If you're always working off Sheet1, then you can use that object reference to qualify these calls, so that no matter what the user does while the code is running, it will always be working with the same Sheet1 object reference:

Sheet1.Columns("A:F").Select


Ideally you would give that worksheet a meaningful name, e.g. if its tab is named "Results", you could set the sheet's code name to ResultSheet, and refer to it like this in code:

ResultSheet.Columns("A:F").Select


Now, Select, Activate, and working with the Selection aren't particularly efficient ways of working with a worksheet. It's typically what less experienced VBA programmers do though, because that's how the macro recorder works.

Why are we selecting columns A:F here?

'Apply format text on cells, and centre it.
'Change format to text

Columns("A:F").Select
With Selection
.HorizontalAlignment = xlCenter
.NumberFormat = "@"
End With


This could be abstracted into its own procedure:

Private Sub FormatResultSheet()

Dim target As Range
Set target = ResultSheet.Range("A:F")

target.HorizontalAligment = xlCenter
target.NumberFormat = "@" 'otherwise Excel trims leading zeroes

End Sub


Comments that say what the code is doing, are useless and should be removed. The only comments worth typing, are comments that say why code is doing what it does (see example above).

This isn't needed at all:

'Clear selection
Cells(1, 1).Select


Your code shouldn't be bothered with the current selection.

'Define variables
Dim a            As Integer
Dim b            As Integer
Dim c            As Integer
Dim d            As Integer
Dim i            As Integer
Dim boolCtrl     As Boolean
Dim period       As Variant
Dim sCrcy        As Variant
Dim MsgErr       As String


• Again, comments: anybody can see that these are variable declarations; a comment that says "hey look that's a bunch of variables!" is just a distraction.
• Don't align types like this. It's a sheer waste of time and a royal pain to maintain whenever you rename one single variable.
• Declare variables closer to their usage. "Oh but I like seeing all the variables I'm using in a procedure in one place" isn't a valid argument against that guideline. Code objectively reads more fluently when you're not constantly referring back to that list of variables at the top of the procedure. And it's even worse when there's a dozen of them (or more!), and worse even when the procedure does so many things you constantly need to scroll up and down.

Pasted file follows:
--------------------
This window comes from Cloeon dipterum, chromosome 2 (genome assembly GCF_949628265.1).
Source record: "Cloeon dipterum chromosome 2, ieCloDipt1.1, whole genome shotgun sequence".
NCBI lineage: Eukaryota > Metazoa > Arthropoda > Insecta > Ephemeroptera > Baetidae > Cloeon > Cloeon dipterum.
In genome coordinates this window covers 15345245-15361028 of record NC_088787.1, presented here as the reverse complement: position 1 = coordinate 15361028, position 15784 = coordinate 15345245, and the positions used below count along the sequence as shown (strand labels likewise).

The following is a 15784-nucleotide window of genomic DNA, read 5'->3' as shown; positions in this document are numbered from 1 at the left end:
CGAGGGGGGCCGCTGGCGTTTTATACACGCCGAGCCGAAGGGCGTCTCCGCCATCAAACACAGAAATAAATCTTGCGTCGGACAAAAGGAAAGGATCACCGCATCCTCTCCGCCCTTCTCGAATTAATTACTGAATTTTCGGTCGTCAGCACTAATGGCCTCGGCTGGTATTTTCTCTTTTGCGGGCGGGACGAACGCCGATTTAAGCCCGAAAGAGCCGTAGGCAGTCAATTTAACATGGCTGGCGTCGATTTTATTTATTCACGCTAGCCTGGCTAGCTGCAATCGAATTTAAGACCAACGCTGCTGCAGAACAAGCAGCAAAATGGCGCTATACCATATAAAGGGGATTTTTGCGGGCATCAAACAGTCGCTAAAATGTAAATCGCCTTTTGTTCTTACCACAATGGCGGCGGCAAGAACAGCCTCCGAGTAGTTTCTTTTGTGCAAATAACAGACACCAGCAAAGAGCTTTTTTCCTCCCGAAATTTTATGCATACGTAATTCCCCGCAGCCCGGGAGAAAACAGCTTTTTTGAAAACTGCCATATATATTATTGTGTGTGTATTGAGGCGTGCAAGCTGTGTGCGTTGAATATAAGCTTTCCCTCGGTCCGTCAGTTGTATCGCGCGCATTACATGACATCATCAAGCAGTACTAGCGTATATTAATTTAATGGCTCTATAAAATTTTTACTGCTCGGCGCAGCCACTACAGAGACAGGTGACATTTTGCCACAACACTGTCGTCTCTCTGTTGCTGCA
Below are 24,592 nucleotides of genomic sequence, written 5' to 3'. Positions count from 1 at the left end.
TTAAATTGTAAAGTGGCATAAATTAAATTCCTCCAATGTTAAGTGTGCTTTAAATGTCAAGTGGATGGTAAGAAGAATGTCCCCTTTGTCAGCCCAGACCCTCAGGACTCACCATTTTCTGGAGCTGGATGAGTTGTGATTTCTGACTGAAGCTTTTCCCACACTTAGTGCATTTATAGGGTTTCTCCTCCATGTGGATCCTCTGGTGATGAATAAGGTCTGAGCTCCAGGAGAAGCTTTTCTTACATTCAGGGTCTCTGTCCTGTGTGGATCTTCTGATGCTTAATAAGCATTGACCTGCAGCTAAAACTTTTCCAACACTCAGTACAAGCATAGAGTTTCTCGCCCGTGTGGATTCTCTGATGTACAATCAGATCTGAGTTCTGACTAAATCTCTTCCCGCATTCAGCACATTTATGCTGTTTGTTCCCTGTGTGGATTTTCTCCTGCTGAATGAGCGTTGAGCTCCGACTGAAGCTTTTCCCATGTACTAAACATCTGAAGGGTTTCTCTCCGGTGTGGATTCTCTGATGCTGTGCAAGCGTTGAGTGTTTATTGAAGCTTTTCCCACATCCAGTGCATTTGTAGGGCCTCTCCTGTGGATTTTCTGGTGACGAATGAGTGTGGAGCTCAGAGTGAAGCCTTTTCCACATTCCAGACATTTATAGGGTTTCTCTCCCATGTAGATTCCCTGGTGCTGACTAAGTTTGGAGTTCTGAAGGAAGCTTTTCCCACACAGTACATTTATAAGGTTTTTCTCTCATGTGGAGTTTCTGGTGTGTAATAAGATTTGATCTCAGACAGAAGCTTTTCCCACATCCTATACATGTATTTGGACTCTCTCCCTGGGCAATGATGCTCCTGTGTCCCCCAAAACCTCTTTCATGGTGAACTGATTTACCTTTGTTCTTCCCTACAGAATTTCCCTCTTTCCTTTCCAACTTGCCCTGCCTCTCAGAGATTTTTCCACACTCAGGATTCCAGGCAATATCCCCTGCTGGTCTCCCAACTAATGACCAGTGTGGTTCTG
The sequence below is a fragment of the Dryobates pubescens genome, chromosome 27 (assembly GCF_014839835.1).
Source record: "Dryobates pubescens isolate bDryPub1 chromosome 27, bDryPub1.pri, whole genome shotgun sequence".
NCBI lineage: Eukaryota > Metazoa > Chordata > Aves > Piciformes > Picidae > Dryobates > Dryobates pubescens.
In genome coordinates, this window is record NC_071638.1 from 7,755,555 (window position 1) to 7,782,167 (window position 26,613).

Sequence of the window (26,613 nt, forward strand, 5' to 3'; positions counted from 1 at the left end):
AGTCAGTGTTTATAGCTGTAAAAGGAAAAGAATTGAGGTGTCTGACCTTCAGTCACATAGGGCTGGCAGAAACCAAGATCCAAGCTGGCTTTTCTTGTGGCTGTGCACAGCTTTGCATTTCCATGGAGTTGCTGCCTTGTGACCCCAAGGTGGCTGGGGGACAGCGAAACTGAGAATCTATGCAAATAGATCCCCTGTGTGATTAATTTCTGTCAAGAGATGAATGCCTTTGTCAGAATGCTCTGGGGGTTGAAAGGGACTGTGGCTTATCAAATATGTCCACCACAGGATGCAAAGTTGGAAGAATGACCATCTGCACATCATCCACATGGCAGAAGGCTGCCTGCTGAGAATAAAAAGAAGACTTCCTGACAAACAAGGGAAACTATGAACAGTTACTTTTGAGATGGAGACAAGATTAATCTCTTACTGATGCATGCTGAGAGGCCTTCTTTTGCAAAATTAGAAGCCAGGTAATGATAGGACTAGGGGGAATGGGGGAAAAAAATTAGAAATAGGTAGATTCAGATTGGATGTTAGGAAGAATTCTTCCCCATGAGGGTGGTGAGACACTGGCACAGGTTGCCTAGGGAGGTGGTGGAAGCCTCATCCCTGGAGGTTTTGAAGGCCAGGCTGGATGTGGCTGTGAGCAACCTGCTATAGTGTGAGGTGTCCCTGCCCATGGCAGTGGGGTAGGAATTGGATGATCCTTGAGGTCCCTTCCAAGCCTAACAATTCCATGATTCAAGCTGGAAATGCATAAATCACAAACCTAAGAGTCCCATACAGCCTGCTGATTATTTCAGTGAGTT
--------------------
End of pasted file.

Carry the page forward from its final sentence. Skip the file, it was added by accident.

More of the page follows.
Chr(13) gives you one of the two characters Windows uses to encode new lines. The other character is Chr(10).

.." & Chr(13) & "..


A more portable (you know, if you ever want to run that macro on a Mac) and generally more readable way of doing this, is to use the built-in vbNewLine constant, which generates whatever "new line" characters the OS likes to use.

The more I read, the more it seems you're using comments to say "this chunk of code does X":

'Add header
Range("A1", "F1").Style = "Input"
Range("A1", "F1").Font.Bold = True
Cells(1, 1).Value = "Year"
Cells(1, 2).Value = "OffSetCurr"
Cells(1, 3).Value = "Month"
Cells(1, 4).Value = "toEuro"
Cells(1, 5).Value = "toDollars"
Cells(1, 6).Value = "toPounds"


Every time you have a comment that says "This chunk does (something)", you have a missed opportunity (it's never too late though!) of extracting a private method that does that thing.

Private Sub AddHeaders()
With ResultSheet
.Range("A1", "F1").Style = "Input"
.Range("A1", "F1").Font.Bold = True
.Cells(1, 1).Value = "Year"
.Cells(1, 2).Value = "OffSetCurr"
.Cells(1, 3).Value = "Month"
.Cells(1, 4).Value = "toEuro"
.Cells(1, 5).Value = "toDollars"
.Cells(1, 6).Value = "toPounds"
End With
End Sub

• Thank you so much!! I will implement all of your corrections! Thanks thanks thanks!!! – svacx May 12 '16 at 16:09
• @svacxpython one thing I didn't mention, is that your code would complete much much MUCH faster if it did all the processing in an array, and then merely dumped that array in a "one-shot write" to the worksheet. – Mathieu Guindon May 12 '16 at 16:14
• re: declaring variables close to their use- I agree, but it seems SO deems the opposite as correct. ¯_(ツ)_/¯ – Raystafarian May 12 '16 at 16:15
• @Raystafarian it's not about the scoping or initialization; it's about readability. – Mathieu Guindon May 12 '16 at 16:16
• I agree, but answers/comment claim it is more readable all at one place. I'm not sure why they think that, but nobody has said otherwise. Other posters here agree with all at once being standard. Maybe it's just one of those things. Personally, I think declaring everything at the top leads a lot of users to using hungarian notation.. – Raystafarian May 12 '16 at 16:19